Correction: An earlier version of this article misstated the proportion of people in Virginia and Maryland who are 45 or older. It is four in 10, not one in four. This version has been corrected.

The nation’s suburbs are home to a rapidly growing number of older people who are changing the image and priorities of a suburbia formed around the needs of young families with children, an analysis of census data shows.

Although the entire United States is graying, the 2010 Census showed how much faster the suburbs are growing older when compared with the cities. Thanks largely to the baby-boom generation, four in 10 suburban residents are 45 or older, up from 34 percent just a decade ago. Thirty-five percent of city residents are in that age group, an increase from 31 percent in the last census.

During the past decade, the ranks of people who are middle-aged and older grew 18 times as fast as the population younger than 45, according to Brookings Institution demographer William Frey, who analyzed the 2010 Census data on age for his report, “The Uneven Aging and ‘Younging’ of America.” For the first time, they represent a majority of the nation’s voting-age population.

The political ramifications could be huge as older voters compete for resources with younger generations.

“When people think of suburban voters, it’s going to be different than it was years ago,” Frey said. “They used to be people worried about schools and kids. Now they’re more concerned about their own well-being.”

The nation’s baby boomers — 76 million people born between 1946 and 1964 — were the first generation to grow up in suburbia, and the suburbs is where many chose to rear their own children. Now, as the oldest boomers turn 65, demographers and local planners predict that most of them will not move to retirement areas such as Florida and Arizona. They will stay put.

“If you ask younger boomers, who are 45-ish, a lot say they expect to move and retire elsewhere,” said John Kenney, chief of aging and disability services with the Montgomery County health department. “But as people get to 65 and 70, whether because of choice or default, they end up staying. We are planning on people being here.”

Local governments are starting to grapple with the implications.

As part of its 50 Plus Action Plan, Fairfax County has converted its pedestrian traffic signals to countdowns so people can gauge whether they have enough time to cross.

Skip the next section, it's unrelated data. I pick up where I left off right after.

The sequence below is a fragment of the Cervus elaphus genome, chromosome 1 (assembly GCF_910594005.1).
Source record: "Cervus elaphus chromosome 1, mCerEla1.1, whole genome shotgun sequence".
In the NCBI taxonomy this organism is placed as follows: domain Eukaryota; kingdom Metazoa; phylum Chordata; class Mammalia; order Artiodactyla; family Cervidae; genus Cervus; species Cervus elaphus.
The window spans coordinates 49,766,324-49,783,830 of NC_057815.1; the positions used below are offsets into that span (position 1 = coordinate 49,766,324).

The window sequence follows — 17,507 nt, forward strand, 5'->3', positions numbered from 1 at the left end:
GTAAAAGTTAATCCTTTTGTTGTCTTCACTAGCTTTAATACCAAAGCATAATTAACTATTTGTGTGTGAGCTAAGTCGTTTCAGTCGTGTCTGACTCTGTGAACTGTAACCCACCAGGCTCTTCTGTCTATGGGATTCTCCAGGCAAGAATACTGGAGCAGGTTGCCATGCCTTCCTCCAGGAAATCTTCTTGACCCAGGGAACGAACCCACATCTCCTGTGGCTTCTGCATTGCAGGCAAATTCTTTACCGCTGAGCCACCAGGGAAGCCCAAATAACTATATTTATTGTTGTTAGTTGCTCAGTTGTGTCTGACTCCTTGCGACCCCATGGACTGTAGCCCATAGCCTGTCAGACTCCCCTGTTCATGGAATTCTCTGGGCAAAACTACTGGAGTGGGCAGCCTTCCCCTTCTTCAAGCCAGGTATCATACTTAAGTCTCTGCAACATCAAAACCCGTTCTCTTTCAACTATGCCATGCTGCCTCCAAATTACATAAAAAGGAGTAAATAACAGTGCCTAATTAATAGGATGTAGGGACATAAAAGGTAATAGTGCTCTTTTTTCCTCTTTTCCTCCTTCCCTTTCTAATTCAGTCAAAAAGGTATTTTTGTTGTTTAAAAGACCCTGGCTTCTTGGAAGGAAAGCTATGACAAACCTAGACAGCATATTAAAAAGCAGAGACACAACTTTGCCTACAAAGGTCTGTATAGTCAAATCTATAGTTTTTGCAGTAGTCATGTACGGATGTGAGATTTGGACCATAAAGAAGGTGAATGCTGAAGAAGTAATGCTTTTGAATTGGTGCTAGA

The county has held forums on kitchen and bath remodeling designs that make the areas accessible for wheelchair users. It collaborated with George Mason University in a course on coping during retirement. And a police unit has been formed to focus on financial fraud committed against the elderly.

About 1.5 million people, or 27 percent of the Washington area, are part of the baby-boom generation. The largest concentrations are in Fairfax, with about 310,000 boomers; Montgomery, with 275,000; and Prince George’s County, with 225,000.

“Clearly, the age wave is coming,” said Pat Herrity (R-Springfield), a county supervisor who heads the 50-plus committee.

In Montgomery, where 11 residents turn 65 every day, the county two years ago held a summit on the needs of its elderly residents .

Since then, it has developed a Web site listing all of the services available to seniors. It has helped several neighborhood groups establish “villages” in which younger residents volunteer to help drive their elderly neighbors to appointments. And to meet seniors’ growing need for income after the stock market faltered, it has staged job fairs.

“Retirement used to be the golden years,” said Kenney. “No more.”

According to the AARP, nine in 10 older Americans want to stay in their homes as they age, a figure the association predicts that the boomers will match. Not all communities are prepared.

“AARP research shows that most communities are behind in planning for their aging populations, but those that are adapting have come up with common-sense solutions to improve home design and make transportation easier,” said Nancy LeaMond, the AARP vice president, in a written statement.

Although Florida and Arizona remain retirement magnets, 17 of the 25 states with the highest concentrations of senior citizens are cold-weather states.

In the Washington region, the proportion of residents 45 and older rose almost five percentage points over the decade, from 32 to 37 percent. One in 10 residents is 65 or older.

In Maryland and Virginia, about four in 10 residents are 45 or older, up from about 34 percent in 2000. The District, in contrast, gained just a fraction of one percentage point of over-45 residents during the decade, going from barely 34 percent to less than   35 percent. It also was one of the few places in the country that saw a drop in the percentage of people who are 65 or older.

The census data mined by Frey for his report show how rapidly the nation is aging overall. The median age has increased in every state and almost every county, up from 32.6 in 1990 to 37.2 today.

Older Americans now represent 53 percent of voting-age adults.

“The political clout of older Americans will be even more magnified if the traditional higher turnout of this group continues, and as the competition for resources between the young and the old becomes more intense,” Frey writes.